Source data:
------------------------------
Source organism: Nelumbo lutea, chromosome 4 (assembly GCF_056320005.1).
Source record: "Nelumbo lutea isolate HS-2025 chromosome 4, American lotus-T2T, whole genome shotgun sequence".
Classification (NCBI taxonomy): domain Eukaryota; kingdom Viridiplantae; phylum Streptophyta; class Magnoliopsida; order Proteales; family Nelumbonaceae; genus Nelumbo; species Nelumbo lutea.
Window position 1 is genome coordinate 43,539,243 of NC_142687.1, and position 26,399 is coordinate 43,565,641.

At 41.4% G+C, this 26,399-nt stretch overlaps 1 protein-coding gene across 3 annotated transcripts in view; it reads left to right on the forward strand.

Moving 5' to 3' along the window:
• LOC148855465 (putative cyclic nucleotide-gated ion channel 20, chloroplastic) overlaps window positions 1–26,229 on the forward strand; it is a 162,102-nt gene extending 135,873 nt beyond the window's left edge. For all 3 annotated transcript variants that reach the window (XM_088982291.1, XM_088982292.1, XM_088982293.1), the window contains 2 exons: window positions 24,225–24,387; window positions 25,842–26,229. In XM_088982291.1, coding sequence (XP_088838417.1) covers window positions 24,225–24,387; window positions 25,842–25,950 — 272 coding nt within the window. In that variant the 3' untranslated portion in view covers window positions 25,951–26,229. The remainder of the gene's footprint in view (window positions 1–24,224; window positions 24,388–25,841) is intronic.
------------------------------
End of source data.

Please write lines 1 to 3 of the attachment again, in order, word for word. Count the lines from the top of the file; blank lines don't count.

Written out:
Source organism: Nelumbo lutea, chromosome 4 (assembly GCF_056320005.1).
Source record: "Nelumbo lutea isolate HS-2025 chromosome 4, American lotus-T2T, whole genome shotgun sequence".
Classification (NCBI taxonomy): domain Eukaryota; kingdom Viridiplantae; phylum Streptophyta; class Magnoliopsida; order Proteales; family Nelumbonaceae; genus Nelumbo; species Nelumbo lutea.